horse loosing weight - The Horse Forum
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post #1 of 20 Old 06-28-2012, 05:14 PM Thread Starter
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horse loosing weight

A friend at the barn has an older mustang and he has been dropping weight pretty quick. They have upped his food and are going to worm him. His teeth were done 4 months ago and they are going to get them checked again. Is there anything else that they could try/check? I know they are going to have the vet out probably next week. They also were going to get beet pulp too.

I know he is a mustang and about 15 to 20 years old, but not much more than that.
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post #2 of 20 Old 06-28-2012, 08:58 PM
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Maybe think about adding a probiotic to his diet

"Strength is the ability to use a muscle without tension"
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post #3 of 20 Old 06-29-2012, 01:52 PM
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If they could give him few choice hay, that would help get weight on him too. I agree with Sky, try a probiotic supplement. The probiotic helps so the hind gut can absorb nutrients from feed better. Also, does he have access to a salt block?
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post #4 of 20 Old 06-29-2012, 02:40 PM Thread Starter
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I believe they have a salt lick and mineral block but they cannot feed free choice hay because of their 3 other horses in the same paddock.
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post #5 of 20 Old 06-30-2012, 01:34 AM
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So they don't all have a round bale to munch on throughout the day?

Is there a way you could add one in? It's important that they're constantly eating something while not working.

"Strength is the ability to use a muscle without tension"
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post #6 of 20 Old 06-30-2012, 02:31 AM Thread Starter
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There is no way to get a round bale. None of the horses munch on hay through out the day. My horse will get fed 3 times a day when I move next month, but nobody else would be willing to do that.
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post #7 of 20 Old 06-30-2012, 02:59 AM
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Well keep an eye on him, and do what you can.

Have they had a chance to worm him yet as per your OP?

"Strength is the ability to use a muscle without tension"
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post #8 of 20 Old 06-30-2012, 07:38 AM
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<sigh> Someone needs to help me understand how the horse world has evolved into the "the horse is losing weight so we're going to worm him" before they do anything else.

Even if the horse is not UTD on worming, that is the last thing I'd do without asking the vet first.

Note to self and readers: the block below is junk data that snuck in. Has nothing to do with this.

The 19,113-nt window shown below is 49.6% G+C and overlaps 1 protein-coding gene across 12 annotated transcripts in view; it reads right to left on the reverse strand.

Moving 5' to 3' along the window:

My two mid-20's fellas have a very hard time holding weight and it isn't because of worm load. It's because one has gastric ulcers and the other has hind gut ulcers and Equine Metabolic Syndrome.

Hopefully the vet really is coming out sooner than later. I would discuss the possibility of ulcers -- both gastric and hind gut. Hind gut ulcers can be checked thru a fecal so there's the prime opportunity to have the worm load also checked on the horse before worming.

Hopefully the vet will thoroughly check his teeth. Horses don't always have to be dropping their feed to have bad teeth.

And in the end, hopefully all that is wrong is the horse isn't getting enough hay.

Some horses reach a point in their life where they need more forage - maybe some alfalfa to give them more protein and amino acids, they didn't need when they were younger.

Unless it hasn't been done for a year or two, worming, worming, worming is not the "go to" answer when a horse suddenly starts dropping weight. Should the horse happen to have ulcers, worming can really compound the issue with a good case of colic. Get the vet involved:)
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post #9 of 20 Old 06-30-2012, 08:48 AM
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The others may be chasing him away from his hay. Horses will do that to older horses. Can he not be put somewhere else or in the barn so he can eat undisturbed? A horse needs hay for the fiber almost all day, except during snooze times otherwise he develops ulcers. If the hay is put in small mesh hay nets, one for each horse plus one extra, it slows down consumption and the hay will last longer. This alone can help a horse put on weight. With horses, the faster in, the faster out with barely lingering long enough to digest.
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post #10 of 20 Old 06-30-2012, 08:55 AM
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Is the grass in their field really eaten down? If it is, the hay net idea is a pretty good one. The hay will encourage them to be eating constantly, maintining body heat and encouraging weight gain. Or is there any way to separate the horse in question from his buddies with an electric tape so he gets any hay and grass all to his self without having to worry about being cahsed off his food.

Do you know what the horses bucket feed consists of and how many times he's being fed a day?

We lose ourselves in the things we love, we find ourselves there too ~Kristen Martz
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